The Oakland Park Fire Rescue Department works tirelessly to uphold the health and safety of our community, including providing fire suppression and advanced life support emergency medical services to the city of Oakland Park.
Supporting that mission is the Firefighters Benevolent Association, a non-profit organization of 72 firefighters in Oakland Park. As an extension of the Oakland Park Fire Rescue Department, the Benevolent Association was founded in 1986 to help raise funds to support community outreach initiatives and supporting families in need.
This includes annual fundraising and community engagement events such as Santa Express, during which time the fire department offers families the chance to have their holiday gifts delivered by Santa on a fire engine. Funds raised through this fun and festive holiday program go toward providing other families in the community to help them have a joyful holiday season. Lowes and Home Depot also generously donate pre-lit Christmas trees to help make the season more festive.
In the past, the Firefighters Benevolent Association of Oakland Park has also participated in fundraisers for the American Lung Association, community Easter Egg Hunts, and other events across the city.
Giving Back to Future Generations
Most recently, though, the Firefighters Benevolent Association of Oakland Park decided to make a difference in a different way. Their inaugural $1000 scholarship, funded entirely by donations to the organization, was recently awarded to a senior at Northeast High School with plans to go into emergency services after completing her college education.
The Firefighters Benevolent Association of Oakland Park Scholarship was established under Captain Christopher Lunt, Treasurer of the association. He connected with BRACE Advisors at Northeast High School to learn more about what would be necessary to create the scholarship for a deserving student.
“We wanted to provide a scholarship to a student within the city,” Captain Lunt says, “Our recipient, Laysha Torres, has expressed a desire to be a paramedic or go into emergency response work in the future, so it feels a bit like paying it forward.”
While qualifying applicants were not required to pursue a future in emergency response work, there were a few stipulations. Candidates were required to be residents of Oakland Park and in their senior year at Northeast High School. They also had to have a minimum 3.0 GPA. As part of the application process, students were to submit letters of recommendation and an essay detailing why they should be selected for the scholarship.
Oakland Park Fire Rescue Extrication Team Among the Best in the Country
Captain Christopher Lunt is also proud of Team Carnage, Oakland Park Fire Rescue Department’s newly formed extrication competition team.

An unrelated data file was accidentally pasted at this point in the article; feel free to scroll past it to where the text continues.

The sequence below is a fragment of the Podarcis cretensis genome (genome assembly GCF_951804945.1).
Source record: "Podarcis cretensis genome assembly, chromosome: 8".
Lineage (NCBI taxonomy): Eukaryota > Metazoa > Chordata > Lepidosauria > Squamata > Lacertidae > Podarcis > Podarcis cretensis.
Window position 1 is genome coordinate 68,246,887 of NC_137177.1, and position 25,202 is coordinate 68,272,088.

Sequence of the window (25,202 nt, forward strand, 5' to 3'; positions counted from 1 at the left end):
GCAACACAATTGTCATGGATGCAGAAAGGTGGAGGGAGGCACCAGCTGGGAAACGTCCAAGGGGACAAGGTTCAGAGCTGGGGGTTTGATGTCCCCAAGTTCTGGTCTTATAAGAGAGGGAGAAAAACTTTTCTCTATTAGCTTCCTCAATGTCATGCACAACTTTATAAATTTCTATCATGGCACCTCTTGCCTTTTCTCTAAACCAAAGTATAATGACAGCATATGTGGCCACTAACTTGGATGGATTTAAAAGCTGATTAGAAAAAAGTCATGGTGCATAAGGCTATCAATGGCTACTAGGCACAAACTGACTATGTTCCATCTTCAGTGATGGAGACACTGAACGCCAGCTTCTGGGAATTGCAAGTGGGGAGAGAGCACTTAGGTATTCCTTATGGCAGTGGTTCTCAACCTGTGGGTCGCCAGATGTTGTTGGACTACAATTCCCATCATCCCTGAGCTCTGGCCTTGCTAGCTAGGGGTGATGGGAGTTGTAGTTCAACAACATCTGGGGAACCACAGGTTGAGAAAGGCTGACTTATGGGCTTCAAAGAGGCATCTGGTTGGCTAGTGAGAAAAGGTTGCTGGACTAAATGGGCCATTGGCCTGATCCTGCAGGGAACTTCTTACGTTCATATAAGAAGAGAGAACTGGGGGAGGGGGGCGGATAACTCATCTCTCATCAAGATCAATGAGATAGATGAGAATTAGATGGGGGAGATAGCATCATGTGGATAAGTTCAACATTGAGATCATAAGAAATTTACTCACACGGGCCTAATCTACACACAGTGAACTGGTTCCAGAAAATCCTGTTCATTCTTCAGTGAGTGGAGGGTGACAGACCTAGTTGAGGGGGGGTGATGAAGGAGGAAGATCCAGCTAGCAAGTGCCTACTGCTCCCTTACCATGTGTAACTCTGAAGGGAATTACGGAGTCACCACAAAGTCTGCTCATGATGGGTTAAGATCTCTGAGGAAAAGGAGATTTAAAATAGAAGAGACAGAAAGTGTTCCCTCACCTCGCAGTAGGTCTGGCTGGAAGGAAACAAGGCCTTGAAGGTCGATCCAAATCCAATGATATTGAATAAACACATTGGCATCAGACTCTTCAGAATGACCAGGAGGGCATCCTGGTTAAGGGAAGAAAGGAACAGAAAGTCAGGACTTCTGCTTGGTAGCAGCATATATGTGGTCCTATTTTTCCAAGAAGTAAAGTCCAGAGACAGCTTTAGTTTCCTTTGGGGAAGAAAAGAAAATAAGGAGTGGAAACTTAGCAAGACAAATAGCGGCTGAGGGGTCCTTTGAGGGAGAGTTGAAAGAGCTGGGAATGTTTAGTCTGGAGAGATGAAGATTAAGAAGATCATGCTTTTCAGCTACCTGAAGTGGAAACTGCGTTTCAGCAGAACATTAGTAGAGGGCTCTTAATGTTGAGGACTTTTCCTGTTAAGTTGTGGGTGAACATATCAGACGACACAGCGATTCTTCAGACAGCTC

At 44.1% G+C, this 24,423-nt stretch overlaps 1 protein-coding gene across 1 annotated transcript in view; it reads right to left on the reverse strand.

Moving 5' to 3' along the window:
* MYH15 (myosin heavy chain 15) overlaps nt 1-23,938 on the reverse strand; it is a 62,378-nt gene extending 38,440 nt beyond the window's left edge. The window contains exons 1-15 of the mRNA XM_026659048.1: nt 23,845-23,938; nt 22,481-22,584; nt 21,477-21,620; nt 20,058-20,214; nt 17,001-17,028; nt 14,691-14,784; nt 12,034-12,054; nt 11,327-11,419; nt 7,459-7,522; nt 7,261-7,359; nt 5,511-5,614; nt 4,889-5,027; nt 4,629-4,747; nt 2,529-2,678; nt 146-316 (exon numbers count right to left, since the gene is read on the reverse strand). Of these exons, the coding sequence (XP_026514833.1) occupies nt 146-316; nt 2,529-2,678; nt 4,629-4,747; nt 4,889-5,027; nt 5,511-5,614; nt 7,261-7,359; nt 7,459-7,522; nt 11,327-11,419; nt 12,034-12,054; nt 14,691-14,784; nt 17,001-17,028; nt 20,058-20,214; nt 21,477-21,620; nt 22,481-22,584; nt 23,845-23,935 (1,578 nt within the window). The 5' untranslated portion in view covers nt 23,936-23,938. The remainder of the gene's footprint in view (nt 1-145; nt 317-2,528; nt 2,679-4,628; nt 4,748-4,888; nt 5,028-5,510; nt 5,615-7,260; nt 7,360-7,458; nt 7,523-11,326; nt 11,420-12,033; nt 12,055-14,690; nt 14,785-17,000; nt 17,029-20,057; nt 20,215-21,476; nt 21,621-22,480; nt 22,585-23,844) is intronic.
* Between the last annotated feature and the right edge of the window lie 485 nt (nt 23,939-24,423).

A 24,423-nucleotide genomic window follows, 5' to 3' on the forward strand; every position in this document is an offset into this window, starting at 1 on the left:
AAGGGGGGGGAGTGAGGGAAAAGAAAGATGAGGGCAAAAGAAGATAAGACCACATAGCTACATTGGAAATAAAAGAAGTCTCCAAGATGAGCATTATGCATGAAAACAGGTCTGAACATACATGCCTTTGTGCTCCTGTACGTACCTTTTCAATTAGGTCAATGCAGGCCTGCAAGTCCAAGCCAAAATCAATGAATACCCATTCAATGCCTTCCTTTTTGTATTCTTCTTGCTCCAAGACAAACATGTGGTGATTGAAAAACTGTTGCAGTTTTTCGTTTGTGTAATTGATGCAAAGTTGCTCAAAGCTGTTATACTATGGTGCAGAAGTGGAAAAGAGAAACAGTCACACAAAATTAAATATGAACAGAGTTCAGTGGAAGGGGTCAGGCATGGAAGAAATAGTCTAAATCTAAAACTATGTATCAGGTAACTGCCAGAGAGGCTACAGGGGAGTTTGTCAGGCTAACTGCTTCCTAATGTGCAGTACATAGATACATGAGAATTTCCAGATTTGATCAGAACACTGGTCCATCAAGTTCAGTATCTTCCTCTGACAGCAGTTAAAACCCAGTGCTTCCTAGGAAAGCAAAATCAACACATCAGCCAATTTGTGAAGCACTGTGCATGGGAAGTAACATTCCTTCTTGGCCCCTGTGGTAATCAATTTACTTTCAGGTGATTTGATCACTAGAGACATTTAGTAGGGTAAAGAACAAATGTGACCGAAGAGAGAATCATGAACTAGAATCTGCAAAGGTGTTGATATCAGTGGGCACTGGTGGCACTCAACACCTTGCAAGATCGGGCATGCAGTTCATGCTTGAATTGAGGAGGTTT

Team Carnage participates in timed extrication competitions hosted by the North American Vehicle Rescue Association, a non-profit organization founded in 2008 to help empower rescuers with the knowledge and tools they need for success. With nearly 140,000 injuries and more than 3,000 deaths associated with motor vehicle accidents every day, their mission is critical for public safety.
Extrication, Captain Lunt explains, becomes necessary when an accident victim is trapped within a vehicle and needs to be removed. Because of the potential severity of injuries, it is vital that the victim is moved no more than one-quarter of an inch throughout the process.
“Fire departments don’t just fight fires. We also respond to medical calls and car accidents. Being able to access patients and render care may be hindered by doors that won’t open or the car has been crushed. What we have to do is cut the car away, but the issue is that it requires a tremendous amount of force in multiple directions, which can result in serious damage to the person. The goal of extricating a person is to remove the car from the person without moving that person any more than a quarter of an inch in the process. Someone with an incomplete spinal injury only needs a quarter of an inch of unplanned movement in order to make that a life altering injury,” he says.
In less than a year, Team Carnage has proven to be top-class, placing 5th overall in just their second competition in May 2023. Their first competition was just in October of 2022, which, due to lacking access to practice materials, was essentially a dry run. Despite being a newly formed team, Team Carnage placed 10th. Then, seven months later during their second competition, they moved up the ranks to place 5th overall.
Captain Lunt and Team Carnage look forward to future competitions and continuing to enhance their extrication skills. While top placements in competitions are great, knowing that their skills can make a difference in life-threatening situations is the true reward.
Supporting the Firefighters Benevolent Association of Oakland Park
While the Firefighters Benevolent Association of Oakland Park strives to make a positive impact in the lives of citizens across the community, they can’t do it alone. Members pay regular dues and even go further by donating their own earnings toward individual causes, but donations from the community and local businesses could help take their mission to the next level.
The first Firefighters Benevolent Association of Oakland Park scholarship was funded entirely by generous donations from association members as well as newly appointed Commissioner Letitia Newbold. If you would like to contribute to future events and initiatives, including future scholarship opportunities for deserving students, contact Captain Christopher Lunt directly at (954) 240-2200. He is available Monday through Friday from 9 AM to 5 PM and can answer any of your questions about the donation process.